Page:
“But you ain’t too warm now, though.” And it flattered her to reflect that she had discovered that the shirt was dry without anybody knowing that that was what she had in her mind. But in spite of her, Tom knew where the wind lay, now.   –The Adventures of Tom Sawyer by Mark Twain 

Tom_Sawyer_-_by True Williams public domain
Drawing by True Williams, public domain

EDIT FOR YOUR STYLE

Once you identify your POV style, you can fix language that doesn’t fit. I’ll be honest with you: It’s time consuming. You have to reread everything.

Writing is art. We all know that sometimes talented and creative writers deliberately break rules with brilliant results. If that’s you, you have my blessing to break any rule that you’ve mastered. If you’re a newbie, however, I suggest the following.

No head hopping. The most common POV error is head hopping. This is when a scene is written from one character’s POV (head), but something from another character’s POV slips in.

Example: John’s stomach dropped when he heard the news. He clutched the back of the couch to steady himself, a look of horror on his face.

The feeling in John’s stomach and knowing why he clutched the back of the couch are both from John’s POV. But John can’t see his own face, so the look of horror is from another POV.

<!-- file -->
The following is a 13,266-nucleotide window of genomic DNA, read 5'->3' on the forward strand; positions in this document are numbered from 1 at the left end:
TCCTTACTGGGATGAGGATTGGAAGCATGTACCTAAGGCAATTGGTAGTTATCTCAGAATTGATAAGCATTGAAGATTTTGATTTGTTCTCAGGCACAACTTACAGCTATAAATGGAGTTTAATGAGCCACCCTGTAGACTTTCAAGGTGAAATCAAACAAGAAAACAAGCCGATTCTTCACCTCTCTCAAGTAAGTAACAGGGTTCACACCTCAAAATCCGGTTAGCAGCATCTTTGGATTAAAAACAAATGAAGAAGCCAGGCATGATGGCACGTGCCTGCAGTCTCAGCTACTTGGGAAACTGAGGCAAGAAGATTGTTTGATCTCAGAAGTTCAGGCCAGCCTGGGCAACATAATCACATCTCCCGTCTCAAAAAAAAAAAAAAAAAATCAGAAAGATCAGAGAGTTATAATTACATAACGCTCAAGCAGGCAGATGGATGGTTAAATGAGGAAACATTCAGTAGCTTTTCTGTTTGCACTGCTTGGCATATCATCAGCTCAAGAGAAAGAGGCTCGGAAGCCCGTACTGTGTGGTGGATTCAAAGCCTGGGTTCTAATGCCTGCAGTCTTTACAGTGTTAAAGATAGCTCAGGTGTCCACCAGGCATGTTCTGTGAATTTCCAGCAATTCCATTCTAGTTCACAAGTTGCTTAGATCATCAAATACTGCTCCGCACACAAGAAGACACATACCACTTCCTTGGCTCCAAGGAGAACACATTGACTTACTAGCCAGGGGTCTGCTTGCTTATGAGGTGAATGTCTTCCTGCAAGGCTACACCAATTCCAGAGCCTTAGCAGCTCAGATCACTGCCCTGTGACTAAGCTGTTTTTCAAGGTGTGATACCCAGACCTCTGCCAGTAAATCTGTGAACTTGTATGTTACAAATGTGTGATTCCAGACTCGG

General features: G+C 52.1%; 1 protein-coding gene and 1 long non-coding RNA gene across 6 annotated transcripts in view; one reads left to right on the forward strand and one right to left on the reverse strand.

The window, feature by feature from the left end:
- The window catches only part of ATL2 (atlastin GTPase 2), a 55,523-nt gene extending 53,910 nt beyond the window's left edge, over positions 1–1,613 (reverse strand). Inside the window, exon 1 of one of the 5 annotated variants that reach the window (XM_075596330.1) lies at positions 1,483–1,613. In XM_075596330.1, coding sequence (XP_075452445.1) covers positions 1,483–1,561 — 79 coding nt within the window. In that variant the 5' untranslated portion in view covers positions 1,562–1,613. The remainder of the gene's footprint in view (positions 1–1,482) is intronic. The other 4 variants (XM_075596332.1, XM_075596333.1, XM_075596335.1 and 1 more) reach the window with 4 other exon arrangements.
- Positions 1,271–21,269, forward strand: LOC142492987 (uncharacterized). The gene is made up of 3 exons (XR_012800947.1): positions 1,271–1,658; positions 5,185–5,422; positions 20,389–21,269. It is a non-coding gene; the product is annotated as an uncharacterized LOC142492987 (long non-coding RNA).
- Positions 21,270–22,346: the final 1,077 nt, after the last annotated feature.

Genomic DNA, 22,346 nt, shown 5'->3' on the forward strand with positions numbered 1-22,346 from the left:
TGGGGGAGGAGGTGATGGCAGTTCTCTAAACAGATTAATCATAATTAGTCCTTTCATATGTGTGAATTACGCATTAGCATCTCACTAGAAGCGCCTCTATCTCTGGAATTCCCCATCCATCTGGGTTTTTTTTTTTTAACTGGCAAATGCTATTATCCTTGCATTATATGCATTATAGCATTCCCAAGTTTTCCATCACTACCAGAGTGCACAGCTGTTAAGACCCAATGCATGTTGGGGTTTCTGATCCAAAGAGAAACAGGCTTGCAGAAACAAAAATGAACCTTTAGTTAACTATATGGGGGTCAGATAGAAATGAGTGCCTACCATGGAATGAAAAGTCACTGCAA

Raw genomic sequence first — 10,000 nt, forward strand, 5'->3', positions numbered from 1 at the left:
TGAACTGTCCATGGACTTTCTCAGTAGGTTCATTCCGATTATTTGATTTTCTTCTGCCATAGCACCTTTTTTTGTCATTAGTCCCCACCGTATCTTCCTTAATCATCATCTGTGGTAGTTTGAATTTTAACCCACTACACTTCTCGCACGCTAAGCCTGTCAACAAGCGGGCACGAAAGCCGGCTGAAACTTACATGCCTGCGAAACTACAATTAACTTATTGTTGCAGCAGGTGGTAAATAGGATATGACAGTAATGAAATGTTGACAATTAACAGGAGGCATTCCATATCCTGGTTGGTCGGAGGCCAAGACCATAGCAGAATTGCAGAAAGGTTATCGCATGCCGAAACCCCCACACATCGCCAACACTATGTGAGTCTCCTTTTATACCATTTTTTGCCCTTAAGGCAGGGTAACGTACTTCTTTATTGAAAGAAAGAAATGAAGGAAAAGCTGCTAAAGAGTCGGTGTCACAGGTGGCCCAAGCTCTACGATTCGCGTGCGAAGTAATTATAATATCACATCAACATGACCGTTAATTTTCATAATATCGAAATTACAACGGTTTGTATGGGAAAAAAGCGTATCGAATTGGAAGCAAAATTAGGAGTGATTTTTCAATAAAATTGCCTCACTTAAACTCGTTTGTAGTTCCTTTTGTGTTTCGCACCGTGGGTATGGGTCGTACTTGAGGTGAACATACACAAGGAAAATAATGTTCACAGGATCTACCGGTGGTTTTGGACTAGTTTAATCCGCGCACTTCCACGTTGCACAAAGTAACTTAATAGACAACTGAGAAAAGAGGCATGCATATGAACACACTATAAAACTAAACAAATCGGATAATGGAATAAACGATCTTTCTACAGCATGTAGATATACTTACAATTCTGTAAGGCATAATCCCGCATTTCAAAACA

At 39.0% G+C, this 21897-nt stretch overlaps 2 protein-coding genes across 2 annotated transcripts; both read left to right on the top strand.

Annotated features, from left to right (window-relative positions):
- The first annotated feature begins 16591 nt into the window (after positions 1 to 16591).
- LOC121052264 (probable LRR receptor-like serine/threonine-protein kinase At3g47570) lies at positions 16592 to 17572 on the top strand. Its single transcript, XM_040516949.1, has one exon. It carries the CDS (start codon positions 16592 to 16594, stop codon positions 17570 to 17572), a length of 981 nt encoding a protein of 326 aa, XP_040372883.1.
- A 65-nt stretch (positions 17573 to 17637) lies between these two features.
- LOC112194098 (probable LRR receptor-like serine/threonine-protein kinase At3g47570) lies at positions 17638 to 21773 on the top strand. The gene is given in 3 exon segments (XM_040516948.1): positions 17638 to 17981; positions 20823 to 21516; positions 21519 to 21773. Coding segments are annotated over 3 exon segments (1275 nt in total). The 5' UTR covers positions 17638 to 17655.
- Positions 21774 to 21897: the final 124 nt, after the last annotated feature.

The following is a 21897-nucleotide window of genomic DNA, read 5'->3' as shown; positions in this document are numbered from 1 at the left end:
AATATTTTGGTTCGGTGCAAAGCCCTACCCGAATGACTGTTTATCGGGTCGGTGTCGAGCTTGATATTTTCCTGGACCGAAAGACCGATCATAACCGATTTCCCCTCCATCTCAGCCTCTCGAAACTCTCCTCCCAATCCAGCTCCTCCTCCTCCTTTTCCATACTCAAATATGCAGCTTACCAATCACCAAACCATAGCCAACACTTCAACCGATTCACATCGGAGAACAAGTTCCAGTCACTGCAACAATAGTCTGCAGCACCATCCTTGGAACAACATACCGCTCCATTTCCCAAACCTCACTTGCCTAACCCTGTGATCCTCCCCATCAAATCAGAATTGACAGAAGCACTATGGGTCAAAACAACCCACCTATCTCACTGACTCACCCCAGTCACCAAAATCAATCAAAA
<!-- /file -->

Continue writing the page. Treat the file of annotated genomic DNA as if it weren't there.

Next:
No waffling. Don’t switch from one POV style to another, except in rare circumstances, and with deliberate care. For example, if you’re writing in third person limited and the story lines of two or more important characters merge at one major event, you might write that one scene in omniscient POV, in order to convey simultaneous reactions.

Write smooth transitions. Don’t shift POV without a clear break. Use a chapter break, scene break, or line break. Use words that clearly tell readers they are in a new POV.

Stephanie hesitated, then walked through the door into another much narrower hall. The door at the end was open. She’d taken three steps when a bang from behind startled her. The door had blown shut. Two in a row. She spun and ran toward the open door. [SCENE BREAK]

Jack dropped to the floor of the medium-sized boiler room and examined it in silence.  — House by Frank Peretti and Ted Dekker

No mind reading. This is a variation of head hopping. Unless your character has extra-sensory perception, she can’t know what someone else thought, saw, heard, or felt. She can, however, infer what someone else is thinking by noticing that character’s mannerism, or from past experience.

No oversharing. Getting into a character’s head means that you can let the reader in on some of that character’s inner thoughts and emotions. But don’t overdo it. Use a mix of emotion, action, and dialogue–including inner dialogue–to lead the reader through the scene. Even in an omniscient point of view, where the reader is privy to more than one character’s perspective at a time, don’t say everything. Let the reader figure it out.

Self-edit as much as you can and fix every POV error you find before handing over your manuscript. If you’re planning to publish the traditional way, polishing your manuscript can get your foot in the door with a publisher or agent. If you’re self-publishing and planning to hire an indie editor, self-editing first will save you a ton of editing fees.